Think of it as a virtual “We Are the World” production. Call to Unite was the brainchild of Special Olympics CEO Tim Shriver. The purpose of the 24-hour live stream event was to raise money for two organizations – Give Directly and the Points of Light Foundation.

Two hundred celebrities and public figures entertained viewers in their own ways, heavy on inspirational messages. Everyone from Oprah to Bill Clinton to Julia Roberts and singer Jewel took part in the event. The list of participants included lots of names with which I am unfamiliar. I suppose that is to be expected as it included people from around the world.

I had no idea this event was even going on Saturday until I saw a video released by The George W. Bush Presidential Center in Dallas. At the time, without knowing the back story, I thought it was an odd time for him to be speaking out. We’ve had mostly nothing but radio silence from George W. Bush since he left office, with the occasional story of his hobby of painting or raising money for veterans popping up now and then.

George W. Bush made headlines during the 2016 presidential election because his brother Jeb! was running. The Bush family decided it was Jeb’s turn to be president and when that didn’t work out, the family was clearly bitter. It happens, that’s politics. Instead of remaining silent, though, as he had been throughout the entire Obama administration, George W. spoke up and said he wouldn’t be voting for Trump, he’d write in a name. (GHW Bush said he voted for Hillary.) The Bush family, known for a strong sense of sportsmanship and loyalty to the Republican Party, lost a lot of respect from rank and file Republicans at that point. For years, during each election cycle, whether Republican activists and volunteers were excited about conservative candidates or not, the Bushes were the first to encourage everyone to stick together and support the party. So, when it was really needed and Trump was running against Hillary, the Bushes decided to choose not to live by their own mantra. People noticed, especially Texas Republicans.

The message from Bush was a good one. He even references 9/11/01 and Americans coming together during that horrible time. Unfortunately, he brings a whiff of politics into his speech, which I guess isn’t surprising, given that he is a politician.

“Let us remember how small our differences are in the face of this shared threat,” Bush said in the three-minute clip.

“In the final analysis, we are not partisan combatants. We are human beings, equally vulnerable and equally wonderful in the sight of God. We rise or fall together.”

I think “combatants” is an unfortunate choice of words. The Bush administration produced two wars that are still on-going. A nation already divided during the Clinton administration only grew more so after the shock of 9/11 began to fade. That dividedness continued to grow during the Obama administration and we all know where we are now. That part of the video seems to be Bush’s attempt to lecture Trump supporters while being a part of an event with people who are definitely not supporters of the current president. Maybe I misread it but the times are still very partisan though we are all banding together to follow mitigation measures to flatten the curve, as we are asked to do.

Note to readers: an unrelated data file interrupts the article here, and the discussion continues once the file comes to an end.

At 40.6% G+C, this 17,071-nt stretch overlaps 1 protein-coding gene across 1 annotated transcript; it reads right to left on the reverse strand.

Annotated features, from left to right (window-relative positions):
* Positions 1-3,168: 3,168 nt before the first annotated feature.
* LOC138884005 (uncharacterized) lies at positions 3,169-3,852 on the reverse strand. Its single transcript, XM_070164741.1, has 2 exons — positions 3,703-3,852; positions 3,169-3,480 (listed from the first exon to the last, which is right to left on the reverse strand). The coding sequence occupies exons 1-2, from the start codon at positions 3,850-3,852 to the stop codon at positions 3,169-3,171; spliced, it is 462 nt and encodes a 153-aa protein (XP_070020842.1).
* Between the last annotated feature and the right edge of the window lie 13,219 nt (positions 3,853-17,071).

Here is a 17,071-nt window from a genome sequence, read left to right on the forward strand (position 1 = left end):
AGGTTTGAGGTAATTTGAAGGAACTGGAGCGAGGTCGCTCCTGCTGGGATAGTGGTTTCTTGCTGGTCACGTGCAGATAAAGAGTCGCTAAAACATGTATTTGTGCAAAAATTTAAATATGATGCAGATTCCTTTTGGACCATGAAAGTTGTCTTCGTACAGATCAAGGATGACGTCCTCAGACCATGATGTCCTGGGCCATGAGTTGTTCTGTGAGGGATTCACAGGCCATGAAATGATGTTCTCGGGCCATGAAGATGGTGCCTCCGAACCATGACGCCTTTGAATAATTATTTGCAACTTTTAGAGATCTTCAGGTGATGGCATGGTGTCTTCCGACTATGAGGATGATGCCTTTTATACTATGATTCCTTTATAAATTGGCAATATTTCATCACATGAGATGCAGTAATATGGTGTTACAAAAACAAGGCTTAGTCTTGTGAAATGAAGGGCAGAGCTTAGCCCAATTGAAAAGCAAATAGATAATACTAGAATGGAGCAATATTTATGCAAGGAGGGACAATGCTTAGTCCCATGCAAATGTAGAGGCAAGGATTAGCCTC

It often feels like a war, a political war, between Republicans and Democrats. During this time, as the curve is flattening and states are beginning to open back up, the political divides between the parties are crystal clear. Red states are beginning to open up while blue states are not. It is quite logical to notice that Democrats appear to be using the coronavirus pandemic as a battering ram against President Trump and his administration. From the finger-pointing and armchair quarterbacking to holding up emergency funding bills in order to add pet projects and social justice initiatives, Democrats are not letting this crisis go to waste.

So, Bush’s sudden appearance, no doubt due to the involvement of the Points of Light Foundation, caught my attention. It did with lots of liberals, too, on social media. The reactions varied between those who expressed amazement that they now like Bush because of actions like this, and those who questioned those supporters by reminding them that they still remember Bush as a warmonger and war criminal. That’s a reminder that when Republicans like Bush cross over and band with Democrats, it is never enough. Also, ironically, the point that it was the openly partisan Obama administration that ushered in Donald Trump’s presidency seems to be lost. Trump brought back populism as a result of decades of marching toward a uniparty, with voters often unable to distinguish between the two major parties.

Oprah calls upon people to “reset” and find ways to “provide justice and joy”, whatever that means. Bill Clinton reminisced about President Roosevelt and the Great Depression. Conservatives aren’t so fond of the Roosevelt administration’s mark on history. Politics were apparent underneath the warm and fuzzy messages, inspirational speeches, and musical performances. There is no escaping politics anymore anywhere. It would be an impossible task for the celebrity world, given how they have been enthusiastic members of The Resistance from the beginning.

Noticeably absent were Barack and Michelle Obama. With the inclusion of two former presidents, his inclusion would have been understandable. Were the organizers afraid their inclusion would have been a bit too much on the nose?